(no subject)

Claude L. Bullard (bullardc@source.asset.com)
Wed, 15 Feb 1995 11:00:49 -0500

Hmm. This is a general problem with laissez-faire systems. They
equate to "let the buyer beware". However, timing in enforcement
of a patent may not necessarily equate to giving up that right
or a "blatent abuse of power of patent" which would indicate intent. Neither
could be substantiated unless prima facie (legally sufficient to establish
a fact or a case unless disproved) evidence of a conspiracy
(e.g., memos directing responsible parties to distribute and conceal) is presented.
Unisys is a very large corporation and it is possible that the
parties responsible for enforcing patents and collecting royalites
were unaware of the infringement. The "warped perception
of the media" is an anthropomorphization of an abstract entity ('media").
The idea of tacit approval by a corporate entity is interesting, but again,
would require evidence, that is, since action was taken eventually,
the state or accuser must prove actions of prior approval.

In the music business where very large distribution of copywritten material is quick, the
enforcement and collection of royalites is loose and based on administration
by societies (BMI, ASCAP, SESAC, etc.) who literally go door
to door to enforce payment to publishers and songwriters. A user
of a broadcast system may copy for personal use but may not
distribute for profit. However, a nightclub or restaurant owner who
has a sound system on which recorded or live broadcasts of copywritten
material are used must pay a fee for this. Collection and enforcement
is difficult but without it, very little money would return to the copywrite
owners (royalites from sales of recordings are only one part of the
revenue). Therefore, it is the responsibility of the user (the owner of
the broadcast system) to ensure that the material used and the
resulting fees are paid. It is the responsibility of the publisher of the music
to ensure that no copywritten material is incorporated. A similar situation
may prevail in this case, but that takes lawyers and judges to sort out.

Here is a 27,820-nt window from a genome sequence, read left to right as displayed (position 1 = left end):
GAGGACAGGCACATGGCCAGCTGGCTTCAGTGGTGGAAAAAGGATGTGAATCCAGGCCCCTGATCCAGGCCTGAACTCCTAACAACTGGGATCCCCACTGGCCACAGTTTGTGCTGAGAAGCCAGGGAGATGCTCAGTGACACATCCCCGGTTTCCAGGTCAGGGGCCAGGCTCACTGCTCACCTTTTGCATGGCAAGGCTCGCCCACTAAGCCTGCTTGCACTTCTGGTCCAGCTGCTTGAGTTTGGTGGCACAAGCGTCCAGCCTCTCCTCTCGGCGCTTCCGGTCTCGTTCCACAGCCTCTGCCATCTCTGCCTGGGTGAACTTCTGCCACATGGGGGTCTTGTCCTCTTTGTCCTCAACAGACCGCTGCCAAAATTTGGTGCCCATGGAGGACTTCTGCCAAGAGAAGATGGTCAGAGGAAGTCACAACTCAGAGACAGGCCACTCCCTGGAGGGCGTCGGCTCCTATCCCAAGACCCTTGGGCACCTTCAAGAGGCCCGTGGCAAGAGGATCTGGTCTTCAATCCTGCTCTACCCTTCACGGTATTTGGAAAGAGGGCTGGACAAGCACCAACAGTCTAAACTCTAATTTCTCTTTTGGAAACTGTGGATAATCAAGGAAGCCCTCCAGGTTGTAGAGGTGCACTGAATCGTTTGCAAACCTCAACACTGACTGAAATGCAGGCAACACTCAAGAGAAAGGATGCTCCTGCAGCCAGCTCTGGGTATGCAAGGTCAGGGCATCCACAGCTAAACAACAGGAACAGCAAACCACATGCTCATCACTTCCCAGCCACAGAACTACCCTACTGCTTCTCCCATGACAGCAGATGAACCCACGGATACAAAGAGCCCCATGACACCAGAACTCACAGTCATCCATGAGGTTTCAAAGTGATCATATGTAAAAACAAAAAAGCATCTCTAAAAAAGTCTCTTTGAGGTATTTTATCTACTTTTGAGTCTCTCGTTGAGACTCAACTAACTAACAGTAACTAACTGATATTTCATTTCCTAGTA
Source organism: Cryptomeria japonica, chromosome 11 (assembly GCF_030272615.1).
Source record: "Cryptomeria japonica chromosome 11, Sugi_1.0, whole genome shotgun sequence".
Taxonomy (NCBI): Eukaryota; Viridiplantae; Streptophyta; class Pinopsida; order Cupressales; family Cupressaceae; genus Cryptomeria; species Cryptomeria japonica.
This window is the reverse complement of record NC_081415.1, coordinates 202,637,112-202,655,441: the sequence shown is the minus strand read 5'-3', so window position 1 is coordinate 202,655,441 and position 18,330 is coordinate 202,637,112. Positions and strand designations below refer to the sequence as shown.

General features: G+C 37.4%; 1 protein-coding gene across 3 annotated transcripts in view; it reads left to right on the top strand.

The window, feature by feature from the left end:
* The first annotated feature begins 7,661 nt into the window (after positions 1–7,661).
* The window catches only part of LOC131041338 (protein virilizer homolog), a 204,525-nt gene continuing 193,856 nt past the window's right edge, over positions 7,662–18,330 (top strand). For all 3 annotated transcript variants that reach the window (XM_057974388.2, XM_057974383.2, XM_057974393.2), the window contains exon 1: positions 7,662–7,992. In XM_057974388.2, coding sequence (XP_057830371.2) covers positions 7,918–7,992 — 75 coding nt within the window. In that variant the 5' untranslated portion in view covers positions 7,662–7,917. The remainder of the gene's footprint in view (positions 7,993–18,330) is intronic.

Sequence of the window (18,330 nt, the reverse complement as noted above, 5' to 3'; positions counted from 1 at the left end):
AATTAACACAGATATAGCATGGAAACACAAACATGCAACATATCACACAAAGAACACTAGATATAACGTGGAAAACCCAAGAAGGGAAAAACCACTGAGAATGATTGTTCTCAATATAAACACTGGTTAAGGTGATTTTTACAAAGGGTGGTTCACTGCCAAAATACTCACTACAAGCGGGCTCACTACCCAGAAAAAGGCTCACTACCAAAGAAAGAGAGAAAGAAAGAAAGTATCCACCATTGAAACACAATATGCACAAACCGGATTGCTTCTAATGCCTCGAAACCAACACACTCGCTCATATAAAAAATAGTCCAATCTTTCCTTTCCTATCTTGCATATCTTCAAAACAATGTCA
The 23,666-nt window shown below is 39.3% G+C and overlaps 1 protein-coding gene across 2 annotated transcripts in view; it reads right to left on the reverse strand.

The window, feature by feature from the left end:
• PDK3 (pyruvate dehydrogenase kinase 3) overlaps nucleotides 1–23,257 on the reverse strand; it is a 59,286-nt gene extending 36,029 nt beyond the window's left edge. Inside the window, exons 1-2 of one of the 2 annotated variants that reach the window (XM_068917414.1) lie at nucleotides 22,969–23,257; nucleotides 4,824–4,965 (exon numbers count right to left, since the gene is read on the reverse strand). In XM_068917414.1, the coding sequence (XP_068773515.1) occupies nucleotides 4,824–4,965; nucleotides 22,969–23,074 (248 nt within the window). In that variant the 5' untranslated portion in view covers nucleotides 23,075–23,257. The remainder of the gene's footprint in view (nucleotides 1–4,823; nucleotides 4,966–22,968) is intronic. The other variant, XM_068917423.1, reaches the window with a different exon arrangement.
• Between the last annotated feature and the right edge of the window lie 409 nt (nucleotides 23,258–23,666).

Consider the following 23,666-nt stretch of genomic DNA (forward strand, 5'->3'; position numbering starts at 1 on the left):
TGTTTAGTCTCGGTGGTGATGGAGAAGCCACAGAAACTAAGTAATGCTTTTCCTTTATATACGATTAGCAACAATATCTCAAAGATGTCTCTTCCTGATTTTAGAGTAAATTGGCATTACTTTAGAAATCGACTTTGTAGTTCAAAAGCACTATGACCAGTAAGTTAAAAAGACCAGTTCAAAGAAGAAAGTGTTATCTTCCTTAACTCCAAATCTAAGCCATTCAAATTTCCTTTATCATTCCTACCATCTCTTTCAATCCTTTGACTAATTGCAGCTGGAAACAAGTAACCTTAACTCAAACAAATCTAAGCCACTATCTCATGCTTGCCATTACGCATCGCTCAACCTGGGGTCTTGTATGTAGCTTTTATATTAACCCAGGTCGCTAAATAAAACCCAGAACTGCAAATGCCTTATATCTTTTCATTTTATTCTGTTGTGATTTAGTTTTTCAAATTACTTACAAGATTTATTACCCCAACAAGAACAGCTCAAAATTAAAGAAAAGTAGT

I am not a lawyer nor am I in any way involved with this case.
I am not a representative of Unisys Corporation although I am
employed by Unisys in other capacities. This post is my opinion only.
I posit:

1. The Internet service providers as with all broadcast system owners
and the makers of software (as with music publishing companies) must regulate the
usage of software (let the seller beware). Who created the software that
alledgedly infringes on the patent? Are the individuals or their companies culpable?
If no culpable parties can be found for this usage, the Internet
service providers may be culpable as they are the collectors of fees for its use.
This may be applied to Internet service providers who enable the
usage of freeware to ensure that the freeware has no legal encumbrances
(similar to a real estate title search).

As with "malpractice" in other business disciplines, this
is likely to result in increased fees for insurance, or in discontinuing
business transactions which have potential for litigation, e.g., turn
off the Web sites or interfaces to them until such fees can be collected,
or permanently if the risk cannot be mitigated.

2. Has Unisys offered "grace" and have other users
of the software (e.g., Adobe) licensed it? If so, evidence
of intent to ameliorate damage to unaware parties, and of intent
to legally collect owed fees is extant. These actions indicate
awareness of responsibility and may offset claims of "blatant abuse".

3. Accusatory statements without factual basis in a public
broadcast media can constitute commission of libel (i.e., a written
or oral defamatory statement or representation published without
just cause and tending to expose another to public contempt, the act,
tort or crime of publishing such a libel). There is precedent for such
suits. While point-to-point e-mail (private communications) are
constitutionally protected, posting libelous statements to
bulletin boards is public communication and may be considered
culpable acts.

Internet is no longer a *friendly* community of researchers. It is an
immature public business broadcast system. The W3O, the Internet
Society and others(?) must now consider the problems
faced by users of the services they engender. Firm policies
and the means for enforcing these policies must be established
for the Internet community and those business entities involved
in litigable transactions. Any culpable entity transacting
business or establishing relationships with these must also
consider the problems and consquences of these actions or
the failure to perform these actions that can involve them in litigation.

I don't want to rain on the parade, but this may be the reason
no large corporations created the WWW on Internetted
systems although the knowledge existed before CERN and others used it
to design and propagate the WWW. The risks were obvious.

Len Bullard